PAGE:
Aviation has been calculated to contribute 3.5 per cent of all human activities that drive climate change, new research shows.
The findings of a new international study show that two-thirds of the impact from aviation is attributed to non-carbon dioxide emissions and the rest from CO2. The research was led by the UK’s Manchester Metropolitan University, in collaboration with numerous academic and research institutions across the globe, over the past five years.
Researchers evaluated all of the aviation industry’s contributing factors to climate change including carbon dioxide (CO2) and nitrogen oxide (NOx) emissions, and the effect of contrails and contrail cirrus – clouds of ice crystals created by aircraft jet engines at high altitude. This was analysed alongside the water vapour, soot, and aerosol and sulfate aerosol gases – fine particles suspended in the air – found in the exhaust plumes emitted by aircraft engines.
The study is unique because it is the complete first set of calculations for aviation that uses a new metric introduced in 2013 by the Intergovernmental Panel on Climate Change, explains a statement. This metric is called ‘effective radiative forcing’ (ERF) and represents the increase or decrease since pre-industrialisation times in the balance between the energy coming from the sun and the energy emitted from the earth, known as the earth-atmosphere radiation budget.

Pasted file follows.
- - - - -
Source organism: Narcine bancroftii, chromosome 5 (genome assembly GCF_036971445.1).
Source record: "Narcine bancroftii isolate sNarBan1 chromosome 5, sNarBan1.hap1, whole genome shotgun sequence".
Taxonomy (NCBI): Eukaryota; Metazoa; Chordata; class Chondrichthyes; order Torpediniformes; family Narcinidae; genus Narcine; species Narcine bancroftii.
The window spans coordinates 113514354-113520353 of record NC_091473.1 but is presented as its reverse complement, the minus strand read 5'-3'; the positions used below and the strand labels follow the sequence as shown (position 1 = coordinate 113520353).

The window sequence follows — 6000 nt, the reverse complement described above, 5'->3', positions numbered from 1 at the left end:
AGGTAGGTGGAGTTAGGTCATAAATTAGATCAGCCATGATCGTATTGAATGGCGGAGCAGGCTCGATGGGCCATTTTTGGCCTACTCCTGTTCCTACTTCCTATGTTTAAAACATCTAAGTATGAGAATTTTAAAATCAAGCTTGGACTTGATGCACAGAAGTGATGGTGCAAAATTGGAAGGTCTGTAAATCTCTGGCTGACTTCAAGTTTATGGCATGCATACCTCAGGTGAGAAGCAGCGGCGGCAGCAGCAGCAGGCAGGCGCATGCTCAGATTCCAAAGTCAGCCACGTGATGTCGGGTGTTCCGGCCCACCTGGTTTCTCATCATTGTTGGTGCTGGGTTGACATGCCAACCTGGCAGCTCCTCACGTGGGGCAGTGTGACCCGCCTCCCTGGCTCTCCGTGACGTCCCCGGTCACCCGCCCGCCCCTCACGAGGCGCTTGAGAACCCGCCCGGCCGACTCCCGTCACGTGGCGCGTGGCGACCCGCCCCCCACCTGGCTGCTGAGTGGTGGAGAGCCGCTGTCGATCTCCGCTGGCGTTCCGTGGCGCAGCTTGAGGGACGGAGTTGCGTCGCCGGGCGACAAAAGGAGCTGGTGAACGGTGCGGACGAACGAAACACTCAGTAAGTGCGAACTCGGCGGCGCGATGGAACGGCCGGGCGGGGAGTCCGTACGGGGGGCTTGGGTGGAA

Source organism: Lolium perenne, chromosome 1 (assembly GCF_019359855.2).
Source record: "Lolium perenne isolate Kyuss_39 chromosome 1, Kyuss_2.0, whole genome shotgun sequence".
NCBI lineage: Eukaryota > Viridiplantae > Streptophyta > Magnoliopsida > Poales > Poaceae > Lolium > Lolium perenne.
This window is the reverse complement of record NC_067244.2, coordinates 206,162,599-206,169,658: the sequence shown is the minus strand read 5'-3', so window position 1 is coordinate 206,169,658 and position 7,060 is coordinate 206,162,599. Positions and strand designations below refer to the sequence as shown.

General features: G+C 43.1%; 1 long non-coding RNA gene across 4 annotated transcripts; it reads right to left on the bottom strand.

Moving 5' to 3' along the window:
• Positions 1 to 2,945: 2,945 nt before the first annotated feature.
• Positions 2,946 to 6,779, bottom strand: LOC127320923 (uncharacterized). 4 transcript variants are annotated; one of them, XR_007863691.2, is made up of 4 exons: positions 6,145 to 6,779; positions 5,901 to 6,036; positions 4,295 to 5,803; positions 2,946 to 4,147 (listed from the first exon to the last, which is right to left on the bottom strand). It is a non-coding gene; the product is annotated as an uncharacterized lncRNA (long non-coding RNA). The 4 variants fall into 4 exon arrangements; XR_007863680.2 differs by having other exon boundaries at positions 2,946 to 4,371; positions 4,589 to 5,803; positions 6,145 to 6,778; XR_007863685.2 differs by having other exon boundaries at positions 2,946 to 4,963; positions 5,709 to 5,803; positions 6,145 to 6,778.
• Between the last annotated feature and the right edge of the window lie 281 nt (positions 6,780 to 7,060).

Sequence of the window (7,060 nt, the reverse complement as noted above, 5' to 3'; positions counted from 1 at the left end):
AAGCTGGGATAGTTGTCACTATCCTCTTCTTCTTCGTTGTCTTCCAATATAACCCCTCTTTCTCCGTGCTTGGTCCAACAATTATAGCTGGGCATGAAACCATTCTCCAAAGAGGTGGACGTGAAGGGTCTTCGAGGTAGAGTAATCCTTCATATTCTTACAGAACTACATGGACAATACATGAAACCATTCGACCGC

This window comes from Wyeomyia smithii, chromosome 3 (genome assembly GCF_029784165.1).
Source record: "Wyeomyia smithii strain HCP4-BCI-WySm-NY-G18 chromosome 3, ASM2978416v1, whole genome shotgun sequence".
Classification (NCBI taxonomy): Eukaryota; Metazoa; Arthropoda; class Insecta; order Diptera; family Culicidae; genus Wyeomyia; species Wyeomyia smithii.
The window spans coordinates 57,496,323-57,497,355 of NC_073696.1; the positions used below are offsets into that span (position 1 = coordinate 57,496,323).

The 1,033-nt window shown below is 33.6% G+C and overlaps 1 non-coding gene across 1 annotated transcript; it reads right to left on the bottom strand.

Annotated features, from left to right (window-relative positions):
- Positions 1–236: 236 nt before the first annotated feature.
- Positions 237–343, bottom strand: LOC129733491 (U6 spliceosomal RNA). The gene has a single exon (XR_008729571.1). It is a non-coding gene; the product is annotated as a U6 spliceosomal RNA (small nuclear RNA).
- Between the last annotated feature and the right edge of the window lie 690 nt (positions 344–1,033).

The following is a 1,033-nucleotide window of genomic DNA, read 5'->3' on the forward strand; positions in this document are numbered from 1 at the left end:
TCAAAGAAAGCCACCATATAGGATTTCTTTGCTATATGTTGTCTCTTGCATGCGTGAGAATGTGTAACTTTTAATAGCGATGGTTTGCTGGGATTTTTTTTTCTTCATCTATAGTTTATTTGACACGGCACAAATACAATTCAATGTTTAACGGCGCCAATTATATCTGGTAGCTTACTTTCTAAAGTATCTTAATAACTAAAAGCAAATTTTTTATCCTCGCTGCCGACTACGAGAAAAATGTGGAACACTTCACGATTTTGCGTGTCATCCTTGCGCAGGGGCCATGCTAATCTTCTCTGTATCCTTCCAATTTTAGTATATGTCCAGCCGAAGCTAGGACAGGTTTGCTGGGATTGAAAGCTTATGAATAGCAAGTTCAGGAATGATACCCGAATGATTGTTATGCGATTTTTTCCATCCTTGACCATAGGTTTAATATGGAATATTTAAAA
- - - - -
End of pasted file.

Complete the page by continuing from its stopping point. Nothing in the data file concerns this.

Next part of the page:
Using the new ERF metric, the team found that contrail cirrus’ impact is less than half than that estimated previously but still the sector’s largest contribution to global warming, by reflecting and trapping escaping heat from the atmosphere.
Carbon dioxide emissions represent the second largest contribution but unlike the effects of contrail cirrus, CO2’s effect on climate lasts for many centuries.
Lead author Professor David Lee said: “Given the dependence of aviation on burning fossil fuel, its significant CO2 and non-CO2 effects, and the projected fleet growth, it is vital to understand the scale of aviation’s impact on present day climate change, especially in view of the requirements of the Paris Agreement to reach ‘net zero’ CO2 emissions by around 2050.”
Approximately half the total cumulative emissions of CO2 were generated in the last 20 years alone, attributed largely to the expansion of the number of flights, number of routes and fleet sizes, particularly in Asia, though partially offset by improvements in aircraft and jet engine technology, larger average aircraft sizes and increasing efficiency in the use of aircraft capacity to fit more passengers in the same space.
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